Writer brothers Harry and Jack Williams discuss the origins of The Widow, the globetrotting ITV drama starring Kate Beckinsale in her first TV role in more than two decades.
As is par for the course for a Hollywood actress, much of the media attention around Kate Beckinsale focuses on her romantic relationships.
But in the Underworld star’s new TV drama – her first small-screen project in more than 20 years – it’s the absence of a partner that drives the action.
The Widow focuses on Beckinsale’s Georgia Wells, who has been living as a recluse in the Welsh countryside for three years since her husband Will’s death in a plane crash in the Democratic Republic of Congo.
Everything changes for Georgia when she spots a man with a remarkable resemblance to Will (Matt Le Nevez) in the background of a news report about the troubled African country. Convinced that, somehow, Will is still alive, she returns to DRC capital Kinshasa for the first time since the plane crash, embarking on a quest for truth that takes her down a dangerous and difficult path.
So begins the latest series from Harry and Jack Williams, the writing brothers behind acclaimed dramas such as The Missing (BBC1), Liar (ITV) and, most recently, Baptiste, a spin-off from The Missing. The show is produced by the writers’ prodco Two Brothers Pictures and distributed by All3Media International.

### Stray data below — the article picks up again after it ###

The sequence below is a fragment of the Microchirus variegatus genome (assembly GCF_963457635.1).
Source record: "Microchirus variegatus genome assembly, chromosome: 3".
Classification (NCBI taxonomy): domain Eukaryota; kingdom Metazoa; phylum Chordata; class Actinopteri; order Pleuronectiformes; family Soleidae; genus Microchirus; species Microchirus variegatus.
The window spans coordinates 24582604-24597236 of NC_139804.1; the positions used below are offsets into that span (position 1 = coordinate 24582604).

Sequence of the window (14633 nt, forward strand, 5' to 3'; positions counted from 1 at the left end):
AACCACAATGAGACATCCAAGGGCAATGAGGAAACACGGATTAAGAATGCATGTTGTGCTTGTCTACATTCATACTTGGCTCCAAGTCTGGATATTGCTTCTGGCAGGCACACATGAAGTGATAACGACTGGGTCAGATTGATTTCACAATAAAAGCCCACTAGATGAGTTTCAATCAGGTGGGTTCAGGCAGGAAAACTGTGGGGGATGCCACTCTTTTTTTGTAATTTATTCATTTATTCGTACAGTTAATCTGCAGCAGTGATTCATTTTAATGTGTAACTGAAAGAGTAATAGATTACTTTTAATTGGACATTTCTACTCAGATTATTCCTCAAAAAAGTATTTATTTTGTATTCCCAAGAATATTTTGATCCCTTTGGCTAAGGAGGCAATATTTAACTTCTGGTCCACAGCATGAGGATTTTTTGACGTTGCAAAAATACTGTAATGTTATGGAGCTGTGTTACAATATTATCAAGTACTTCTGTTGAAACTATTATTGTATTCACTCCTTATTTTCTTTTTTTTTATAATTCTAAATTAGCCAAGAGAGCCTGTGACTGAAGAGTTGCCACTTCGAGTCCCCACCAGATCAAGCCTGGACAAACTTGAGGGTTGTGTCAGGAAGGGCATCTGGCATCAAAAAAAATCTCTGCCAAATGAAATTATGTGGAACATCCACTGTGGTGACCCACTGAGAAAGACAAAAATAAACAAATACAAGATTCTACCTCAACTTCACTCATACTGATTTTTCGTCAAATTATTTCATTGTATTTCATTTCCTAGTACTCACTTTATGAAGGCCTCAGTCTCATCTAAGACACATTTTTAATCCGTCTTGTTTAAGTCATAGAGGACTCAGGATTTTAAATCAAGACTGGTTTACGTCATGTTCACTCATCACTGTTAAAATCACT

Making its UK debut on ITV last week after being released in its entirety on Amazon elsewhere in March, The Widow first began to take shape following conversations Harry had with his then girlfriend (now his fiancée), herself a widow. “She had actually written a blog about it, and being in that emotional place was something we’d been talking about – so naturally I ended up coming up with a TV drama with that at the heart of it,” he says wryly.
“We thought it was intriguing to start with a character who’s lost someone. And then, putting our mystery and thriller hats on, we thought, ‘What happens if you see that person again, and what does that do to you?’ It felt like there were a lot of stories there and a lot of ideas, which we were keen to embrace.”
The writers had hoped from the off that Beckinsale could be secured as their lead – something that must have seemed a tall order given it had been two decades since her last dabble with TV, in 1998 telemovie Alice Through the Looking Glass. Sam Donovan, a director on The Widow alongside Olly Blackburn, says: “She was nervous about doing eight hours. It’s a lot of work – four feature films back-to-back, essentially.